Over a decade ago, it was suspected that climate change would have major psychological impacts as the world became increasingly aware of its effects. Recent research proves the suspicion to be true, as climate change is causing anxiety and other mental health issues in young people and adults.

Recent research published in Lancet showed that young people in multiple countries are worried about climate change, with 59% reporting they were very or extremely worried. Mental health experts have raised the potential psychological impact of climate change for over a decade. Psychologists Dr. Thomas Doherty and Dr. Susan Clayton published early work on the topic, including a 2011 article, “The Psychological Impacts of Global Climate Change.” According to a recent New York Times article by Ellen Berry, over the last decade, Dr. Doherty has since built an entire practice–and podcast–around anxiety and other mental health effects potentially worsened by climate trends and our public discussion of these trends. One student in his practice reported that she sought out help after reading about climate data would send her into “multiday panic episodes.” Dr. Doherty says he uses elements of cognitive behavioral therapy, which help patients manage their information intake, and aspects of logotherapy, or existential therapy, which focuses patients on developing purpose and meaning.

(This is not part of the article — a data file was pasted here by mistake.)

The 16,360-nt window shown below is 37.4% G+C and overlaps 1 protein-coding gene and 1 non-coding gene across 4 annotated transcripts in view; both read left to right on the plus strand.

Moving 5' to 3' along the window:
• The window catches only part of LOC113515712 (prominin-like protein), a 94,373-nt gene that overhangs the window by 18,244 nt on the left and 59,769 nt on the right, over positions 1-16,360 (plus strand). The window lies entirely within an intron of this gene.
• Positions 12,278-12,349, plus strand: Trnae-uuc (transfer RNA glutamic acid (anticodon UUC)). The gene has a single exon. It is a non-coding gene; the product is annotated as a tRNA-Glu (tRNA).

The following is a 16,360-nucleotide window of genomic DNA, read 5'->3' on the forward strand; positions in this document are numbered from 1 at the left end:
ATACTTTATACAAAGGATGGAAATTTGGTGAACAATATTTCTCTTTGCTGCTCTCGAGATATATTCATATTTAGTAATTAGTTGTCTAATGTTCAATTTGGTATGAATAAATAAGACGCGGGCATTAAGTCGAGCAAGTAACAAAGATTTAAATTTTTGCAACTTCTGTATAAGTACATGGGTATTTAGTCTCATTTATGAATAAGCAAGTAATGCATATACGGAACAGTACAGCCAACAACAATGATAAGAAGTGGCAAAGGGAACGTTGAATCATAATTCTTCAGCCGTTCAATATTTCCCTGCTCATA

Climate change is a major concern for many adults in California, where climate change and climate-related issues are regularly in the news and political discussions. The psychiatrists of CalPsychiatry are trained to diagnose and advise patients on the symptoms and treatments of anxiety, panic, and other mental health issues, all of which may be heightened by climate change news and discussions. CalPsychiatry can be available to help clarify if these symptoms require additional treatment. Call or book your free consultation at your convenience. We offer weekend and flexible hours in offices throughout California. 


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